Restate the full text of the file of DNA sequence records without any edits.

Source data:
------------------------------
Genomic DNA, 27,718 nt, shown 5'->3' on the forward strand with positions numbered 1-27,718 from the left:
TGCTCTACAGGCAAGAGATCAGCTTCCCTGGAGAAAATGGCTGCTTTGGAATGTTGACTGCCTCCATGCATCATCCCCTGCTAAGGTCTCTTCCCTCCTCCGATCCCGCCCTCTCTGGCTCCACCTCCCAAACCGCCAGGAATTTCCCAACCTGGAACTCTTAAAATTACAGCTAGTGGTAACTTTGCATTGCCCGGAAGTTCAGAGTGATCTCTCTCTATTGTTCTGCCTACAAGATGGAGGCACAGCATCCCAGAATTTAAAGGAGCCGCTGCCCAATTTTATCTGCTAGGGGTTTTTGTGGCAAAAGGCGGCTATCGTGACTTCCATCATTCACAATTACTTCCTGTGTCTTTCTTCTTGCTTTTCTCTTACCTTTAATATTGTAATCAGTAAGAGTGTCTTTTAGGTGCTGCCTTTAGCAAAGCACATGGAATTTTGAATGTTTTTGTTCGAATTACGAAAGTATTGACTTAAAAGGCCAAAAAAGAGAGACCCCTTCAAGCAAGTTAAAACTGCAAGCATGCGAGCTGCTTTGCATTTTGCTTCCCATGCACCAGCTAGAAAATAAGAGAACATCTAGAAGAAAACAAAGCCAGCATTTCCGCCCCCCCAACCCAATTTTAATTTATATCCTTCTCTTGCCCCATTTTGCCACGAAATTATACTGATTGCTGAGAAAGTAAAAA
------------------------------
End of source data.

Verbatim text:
Genomic DNA, 27,718 nt, shown 5'->3' on the forward strand with positions numbered 1-27,718 from the left:
TGCTCTACAGGCAAGAGATCAGCTTCCCTGGAGAAAATGGCTGCTTTGGAATGTTGACTGCCTCCATGCATCATCCCCTGCTAAGGTCTCTTCCCTCCTCCGATCCCGCCCTCTCTGGCTCCACCTCCCAAACCGCCAGGAATTTCCCAACCTGGAACTCTTAAAATTACAGCTAGTGGTAACTTTGCATTGCCCGGAAGTTCAGAGTGATCTCTCTCTATTGTTCTGCCTACAAGATGGAGGCACAGCATCCCAGAATTTAAAGGAGCCGCTGCCCAATTTTATCTGCTAGGGGTTTTTGTGGCAAAAGGCGGCTATCGTGACTTCCATCATTCACAATTACTTCCTGTGTCTTTCTTCTTGCTTTTCTCTTACCTTTAATATTGTAATCAGTAAGAGTGTCTTTTAGGTGCTGCCTTTAGCAAAGCACATGGAATTTTGAATGTTTTTGTTCGAATTACGAAAGTATTGACTTAAAAGGCCAAAAAAGAGAGACCCCTTCAAGCAAGTTAAAACTGCAAGCATGCGAGCTGCTTTGCATTTTGCTTCCCATGCACCAGCTAGAAAATAAGAGAACATCTAGAAGAAAACAAAGCCAGCATTTCCGCCCCCCCAACCCAATTTTAATTTATATCCTTCTCTTGCCCCATTTTGCCACGAAATTATACTGATTGCTGAGAAAGTAAAAA